Monday, April 23, 2012

The Lesson of the Dead Duck's Mate

Early this morning I came across a Mallard drake dead on the road.  That was not too surprising -- there are a lot of ducks prospecting for nesting sites around here in the spring.  What led to this post was its mate that I nearly hit a few seconds later.

I recognized right away that the duck that I had to brake hard to avoid was distraught over the death of her mate.  She was dazed and confused and trying in her duckish way to figure out what to do next.

What sobered me about the hen was a flash of understanding. that like that surviving duck on the road, I have a strong pair bond with Linda, my mate of 40+ years, and that her loss would leave me dazed and confused.  Earlier in our lives together, as our bond was still forming, her loss would have still been devastating, but surely easier to take.

I have often marveled at the tombstones where long-married couples are interred.  I have marveled because the dates of death chiseled in the rock are often so very close.  My father once told me he thought it was because the survivor could not bear to live without the other.  I think he was right.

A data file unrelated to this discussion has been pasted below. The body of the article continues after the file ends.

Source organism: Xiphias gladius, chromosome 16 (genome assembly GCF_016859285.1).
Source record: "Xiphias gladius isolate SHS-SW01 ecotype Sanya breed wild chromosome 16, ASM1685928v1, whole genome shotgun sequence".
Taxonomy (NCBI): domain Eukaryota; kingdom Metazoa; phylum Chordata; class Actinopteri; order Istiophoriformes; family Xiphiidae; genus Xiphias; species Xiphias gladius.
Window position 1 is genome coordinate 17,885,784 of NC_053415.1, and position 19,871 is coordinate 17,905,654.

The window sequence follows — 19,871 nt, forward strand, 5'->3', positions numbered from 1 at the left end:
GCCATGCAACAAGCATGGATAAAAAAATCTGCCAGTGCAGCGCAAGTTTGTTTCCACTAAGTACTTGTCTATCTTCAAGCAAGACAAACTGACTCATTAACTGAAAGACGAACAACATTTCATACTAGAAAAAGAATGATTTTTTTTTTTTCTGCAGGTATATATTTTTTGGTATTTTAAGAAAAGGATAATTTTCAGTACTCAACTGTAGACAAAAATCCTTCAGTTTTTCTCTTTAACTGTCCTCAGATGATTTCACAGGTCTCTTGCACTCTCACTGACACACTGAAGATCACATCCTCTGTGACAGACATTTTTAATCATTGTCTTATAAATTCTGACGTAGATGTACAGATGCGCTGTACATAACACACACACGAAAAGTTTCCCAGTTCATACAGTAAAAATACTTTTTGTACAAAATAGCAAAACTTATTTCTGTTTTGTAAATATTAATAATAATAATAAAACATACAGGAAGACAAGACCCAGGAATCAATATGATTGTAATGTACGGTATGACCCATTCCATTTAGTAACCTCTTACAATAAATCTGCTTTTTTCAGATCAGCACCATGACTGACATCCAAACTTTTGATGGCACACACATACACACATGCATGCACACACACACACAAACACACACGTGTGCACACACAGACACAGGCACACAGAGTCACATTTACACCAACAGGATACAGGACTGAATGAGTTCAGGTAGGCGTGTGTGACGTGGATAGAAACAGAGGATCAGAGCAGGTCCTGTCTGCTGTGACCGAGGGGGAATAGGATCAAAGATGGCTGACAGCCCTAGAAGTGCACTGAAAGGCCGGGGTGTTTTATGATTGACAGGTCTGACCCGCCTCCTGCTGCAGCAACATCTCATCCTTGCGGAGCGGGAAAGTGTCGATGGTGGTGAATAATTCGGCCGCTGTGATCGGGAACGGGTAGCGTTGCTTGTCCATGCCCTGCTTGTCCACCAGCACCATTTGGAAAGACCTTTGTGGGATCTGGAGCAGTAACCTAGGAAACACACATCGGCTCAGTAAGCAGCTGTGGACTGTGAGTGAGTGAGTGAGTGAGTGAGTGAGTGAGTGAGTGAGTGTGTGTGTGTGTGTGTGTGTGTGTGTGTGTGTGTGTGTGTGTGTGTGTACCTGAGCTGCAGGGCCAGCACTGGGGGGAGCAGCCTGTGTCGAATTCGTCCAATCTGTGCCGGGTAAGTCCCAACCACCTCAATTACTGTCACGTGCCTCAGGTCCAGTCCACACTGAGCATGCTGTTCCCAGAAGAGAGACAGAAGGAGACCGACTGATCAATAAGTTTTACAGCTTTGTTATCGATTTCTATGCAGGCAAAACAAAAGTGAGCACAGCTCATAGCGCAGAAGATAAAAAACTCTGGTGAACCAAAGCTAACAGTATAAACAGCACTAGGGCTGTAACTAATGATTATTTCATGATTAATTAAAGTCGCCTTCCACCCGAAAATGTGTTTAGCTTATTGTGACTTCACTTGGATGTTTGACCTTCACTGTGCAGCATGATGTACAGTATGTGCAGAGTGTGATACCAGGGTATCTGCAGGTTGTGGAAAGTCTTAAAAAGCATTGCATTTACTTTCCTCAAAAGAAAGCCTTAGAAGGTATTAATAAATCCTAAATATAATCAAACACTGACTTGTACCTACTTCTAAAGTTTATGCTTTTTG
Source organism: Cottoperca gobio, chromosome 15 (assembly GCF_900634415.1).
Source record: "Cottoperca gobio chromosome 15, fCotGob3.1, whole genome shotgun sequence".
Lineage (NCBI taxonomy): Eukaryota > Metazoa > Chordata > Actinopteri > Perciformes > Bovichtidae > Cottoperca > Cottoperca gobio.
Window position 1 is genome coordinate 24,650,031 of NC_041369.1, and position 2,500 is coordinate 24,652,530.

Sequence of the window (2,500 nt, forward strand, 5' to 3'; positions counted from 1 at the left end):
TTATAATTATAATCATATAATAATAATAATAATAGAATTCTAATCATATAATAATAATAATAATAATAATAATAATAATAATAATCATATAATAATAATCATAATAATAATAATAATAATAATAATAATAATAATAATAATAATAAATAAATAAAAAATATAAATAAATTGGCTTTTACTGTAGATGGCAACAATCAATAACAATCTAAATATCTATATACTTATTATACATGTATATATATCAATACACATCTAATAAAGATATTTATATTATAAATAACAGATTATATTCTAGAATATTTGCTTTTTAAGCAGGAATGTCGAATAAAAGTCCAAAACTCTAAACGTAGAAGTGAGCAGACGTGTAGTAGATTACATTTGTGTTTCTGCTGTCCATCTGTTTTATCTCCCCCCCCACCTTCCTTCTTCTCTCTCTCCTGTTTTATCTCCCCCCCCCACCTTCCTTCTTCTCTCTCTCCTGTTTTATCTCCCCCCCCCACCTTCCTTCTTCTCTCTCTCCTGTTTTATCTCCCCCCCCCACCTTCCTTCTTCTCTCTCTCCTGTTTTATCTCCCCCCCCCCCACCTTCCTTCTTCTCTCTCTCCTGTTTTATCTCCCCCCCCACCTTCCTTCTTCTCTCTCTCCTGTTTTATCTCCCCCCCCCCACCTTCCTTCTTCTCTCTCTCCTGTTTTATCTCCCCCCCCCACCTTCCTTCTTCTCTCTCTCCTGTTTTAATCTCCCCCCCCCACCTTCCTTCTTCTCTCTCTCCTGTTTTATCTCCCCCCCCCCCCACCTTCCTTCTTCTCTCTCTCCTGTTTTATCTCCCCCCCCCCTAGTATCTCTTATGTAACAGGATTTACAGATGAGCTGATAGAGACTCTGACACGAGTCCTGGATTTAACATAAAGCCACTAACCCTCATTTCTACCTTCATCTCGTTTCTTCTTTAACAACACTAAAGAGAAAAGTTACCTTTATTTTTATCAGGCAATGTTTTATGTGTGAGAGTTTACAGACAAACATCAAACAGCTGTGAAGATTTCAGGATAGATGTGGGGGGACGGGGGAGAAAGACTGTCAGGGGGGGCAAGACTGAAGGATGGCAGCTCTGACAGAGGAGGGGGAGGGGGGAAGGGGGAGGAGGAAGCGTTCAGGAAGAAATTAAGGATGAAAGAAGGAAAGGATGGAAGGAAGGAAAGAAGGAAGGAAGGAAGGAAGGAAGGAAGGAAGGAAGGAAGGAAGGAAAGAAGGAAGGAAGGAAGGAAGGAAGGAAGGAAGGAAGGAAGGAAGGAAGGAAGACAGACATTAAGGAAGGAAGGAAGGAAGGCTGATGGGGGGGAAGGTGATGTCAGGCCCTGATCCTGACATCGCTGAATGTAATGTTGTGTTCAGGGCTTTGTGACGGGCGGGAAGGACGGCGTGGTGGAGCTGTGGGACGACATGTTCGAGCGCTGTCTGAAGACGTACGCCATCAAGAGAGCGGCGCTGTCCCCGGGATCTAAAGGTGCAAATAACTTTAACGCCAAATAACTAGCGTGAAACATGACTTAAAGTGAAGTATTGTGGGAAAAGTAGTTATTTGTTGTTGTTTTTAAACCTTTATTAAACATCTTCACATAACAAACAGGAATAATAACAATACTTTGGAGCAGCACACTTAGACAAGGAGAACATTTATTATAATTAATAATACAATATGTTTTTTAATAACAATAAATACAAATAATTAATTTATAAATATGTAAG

Today, four decades after our marriage, the truth of Jesus' words ring clear to me, "...they are no longer two but one" (Mark 10:8b).  I have become one with this woman, and I no longer know where she ends and I begin.  Our lives are intertwined far, far beyond anything I could have imagined.  We are transparent to one another in almost every way.  I thought I knew about love when we married, but I find out now that I really had no idea of its depth and value.

I often tell Linda, "it's not going to be long enough."  When it ends - and end it will - like the duck, I will be dazed and confused, or she will be.

I would be interested to hear your reflections on the value of marriage.  What rings true to you about this lesson?

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